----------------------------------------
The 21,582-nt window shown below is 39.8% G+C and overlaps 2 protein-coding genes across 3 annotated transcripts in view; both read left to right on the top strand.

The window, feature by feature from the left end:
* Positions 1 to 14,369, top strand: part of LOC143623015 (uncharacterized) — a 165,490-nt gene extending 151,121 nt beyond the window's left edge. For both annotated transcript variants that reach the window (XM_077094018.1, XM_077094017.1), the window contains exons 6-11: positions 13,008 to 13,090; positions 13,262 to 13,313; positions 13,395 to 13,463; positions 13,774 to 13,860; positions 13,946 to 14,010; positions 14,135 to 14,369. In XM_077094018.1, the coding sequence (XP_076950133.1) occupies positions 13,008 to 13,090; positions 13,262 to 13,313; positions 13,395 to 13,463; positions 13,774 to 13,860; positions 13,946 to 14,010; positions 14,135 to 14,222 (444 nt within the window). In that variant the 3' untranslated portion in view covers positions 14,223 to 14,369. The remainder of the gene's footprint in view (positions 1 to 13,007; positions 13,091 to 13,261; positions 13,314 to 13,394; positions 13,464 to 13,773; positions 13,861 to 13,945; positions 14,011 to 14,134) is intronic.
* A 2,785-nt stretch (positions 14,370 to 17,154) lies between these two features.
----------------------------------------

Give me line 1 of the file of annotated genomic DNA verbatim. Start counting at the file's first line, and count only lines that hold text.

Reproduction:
The 21,582-nt window shown below is 39.8% G+C and overlaps 2 protein-coding genes across 3 annotated transcripts in view; both read left to right on the top strand.